Part 1 - The 10 PNF Basic Principles

The PNF basic principles can serve as a professional checklist and can also be considered principles of Manual Therapy. These principles become the corner stone of EVERY treatment plan and problem solving opportunity for both the neurological and orthopedic manual therapist. In the “stethoscopic” hands of a skilled clinician, these principles could also be highly effective assessment tools. Dr. Kabat and Maggie Knott developed PNF extremity patterns AFTER all of the other basic principles were established, yet PNF patterns are the first thing we think about when we hear the term PNF isn’t it? So let’s talk about the ‘other’ PNF principles, the ones people rarely know, the ones that came before the extremity patterns.

There are 3 major categories:

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Maggie Knott would say “Where the eyes go, the head goes. Where the head goes, the trunk goes.” Basically vision facilitates head and trunk movements and it can allow the head and trunk to move easier in the desired direction of movement.

You’re also indirectly stimulating the vestibular system, via eye and head movements, which has an intricate interplay with postural tone. For real life application, just cueing the eyes when having someone turn their head can be a game changer depending on your goal.

Try turning your head to the right while keeping your eyes looking straight ahead.

Now drive your eyes to the right and actually try looking over your right shoulder while turning your head to the right. 

Usually you can turn your head a lot further when you’re actually trying to look over your right shoulder. Let’s say you are using segmental rolling as a ‘corrective exercise’:

Whether you’re a neuro therapist helping someone with bed mobility or clinician/trainer using it as a means to improve single leg stance.  Try cueing the eyes and the head to lead the movement by asking them to look in the desired direction of movement and see what happens.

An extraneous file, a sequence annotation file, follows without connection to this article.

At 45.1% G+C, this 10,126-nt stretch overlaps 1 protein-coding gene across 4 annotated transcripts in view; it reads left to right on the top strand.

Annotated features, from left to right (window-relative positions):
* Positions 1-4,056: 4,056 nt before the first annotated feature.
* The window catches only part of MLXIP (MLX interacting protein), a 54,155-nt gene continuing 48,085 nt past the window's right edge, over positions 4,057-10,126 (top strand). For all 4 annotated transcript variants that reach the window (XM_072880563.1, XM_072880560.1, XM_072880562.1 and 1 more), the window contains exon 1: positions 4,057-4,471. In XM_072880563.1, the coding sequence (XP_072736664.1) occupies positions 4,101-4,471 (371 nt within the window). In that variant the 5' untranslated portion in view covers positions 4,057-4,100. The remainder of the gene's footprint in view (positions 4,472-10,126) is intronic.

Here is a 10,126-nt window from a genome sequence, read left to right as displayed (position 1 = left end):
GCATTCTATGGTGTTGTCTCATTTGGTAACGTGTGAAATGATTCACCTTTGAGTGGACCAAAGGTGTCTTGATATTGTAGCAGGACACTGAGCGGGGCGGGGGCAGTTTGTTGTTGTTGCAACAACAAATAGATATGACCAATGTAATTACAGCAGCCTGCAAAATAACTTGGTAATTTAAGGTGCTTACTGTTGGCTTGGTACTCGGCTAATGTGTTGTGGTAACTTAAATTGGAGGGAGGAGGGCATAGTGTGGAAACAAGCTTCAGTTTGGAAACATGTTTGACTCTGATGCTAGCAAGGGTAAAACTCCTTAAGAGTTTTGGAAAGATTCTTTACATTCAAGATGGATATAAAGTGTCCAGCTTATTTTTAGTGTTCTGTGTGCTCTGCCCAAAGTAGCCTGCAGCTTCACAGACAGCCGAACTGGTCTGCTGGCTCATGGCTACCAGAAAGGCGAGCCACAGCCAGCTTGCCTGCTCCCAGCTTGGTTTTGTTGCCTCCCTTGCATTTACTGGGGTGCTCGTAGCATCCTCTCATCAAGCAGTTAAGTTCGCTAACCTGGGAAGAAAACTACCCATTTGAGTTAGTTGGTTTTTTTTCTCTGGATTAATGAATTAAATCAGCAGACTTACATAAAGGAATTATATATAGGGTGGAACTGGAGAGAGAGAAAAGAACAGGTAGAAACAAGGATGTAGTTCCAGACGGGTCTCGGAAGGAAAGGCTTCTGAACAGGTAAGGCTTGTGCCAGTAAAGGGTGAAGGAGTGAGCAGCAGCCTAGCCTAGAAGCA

If you're an orthopedic manual therapist, ask the client to look up or down while you test upper cervical joint play. Eye position greatly effects cranio-cervical muscular tone and might have you rethink between choosing a joint mobilization vs. "muscle energy"/PNF technique. 


Our commands have to be SIMPLE, precise, audible, and specific for the desired activity. Obviously that is a lot easier said than done. Reflecting on your own verbal cueing and checking yourself with this basic principle in mind after each session can be very humbling. 

You should check out some of the motor learning research out there regarding internal vs external coaching cues. 

Also keep in mind that tone/rhythm/fluctuation of our voice can highly influence the motor response of our clients. To tie this in with PNF philosophy #3: “A Positive Approach”: starting with positive feedback is a great segway into addressing some of the things that you would like to help them change.

That’s not to say that we don’t address and guide mistakes, but STARTING with positive feedback has been found to be highly effective psychologically (PNF philosophy #2: Whole Person: Physical, Emotional, and Intellectual).

One of my other PNF mentors, Terry Grzybowski, PT, DPT, OCS, NCS, ATC, IPNFAI, taught me a valuable clinical application of this basic principle. Terry always use to remind me:

“Unless they are doing something unsafe, try not to use the word ‘no’ when teaching someone how you want them to move. Instead, state what they are doing and then ask them to try it ‘your’ way.”

For example: you ask someone to squat and they squat with their knees shooting forward and their heels come right off the ground. Instead of saying:


"No, don't let your knees go forward and keep your heels down."

Try saying this:

“so that’s squatting with your knees going forward, try it with your hips going back and keeping your heels on the ground.”

Terry would always remind me that the word ‘no’ has a negative subconscious influence on the sensorimotor system and can greatly influence the patient’s motor response. As she made me more aware of my constant use of the word “no”, I started practicing what she was suggesting and I noticed a drastic difference.

I asked myself “can something that simple, make that much of a difference?” 

Terry would say "don't trust me, try it yourself"

The answer for me was yes, something that simple can make a drastic difference.  

Next I will begin to break down the PNF Basic Principles of Proprioceptive Input . 

Ramez Antoun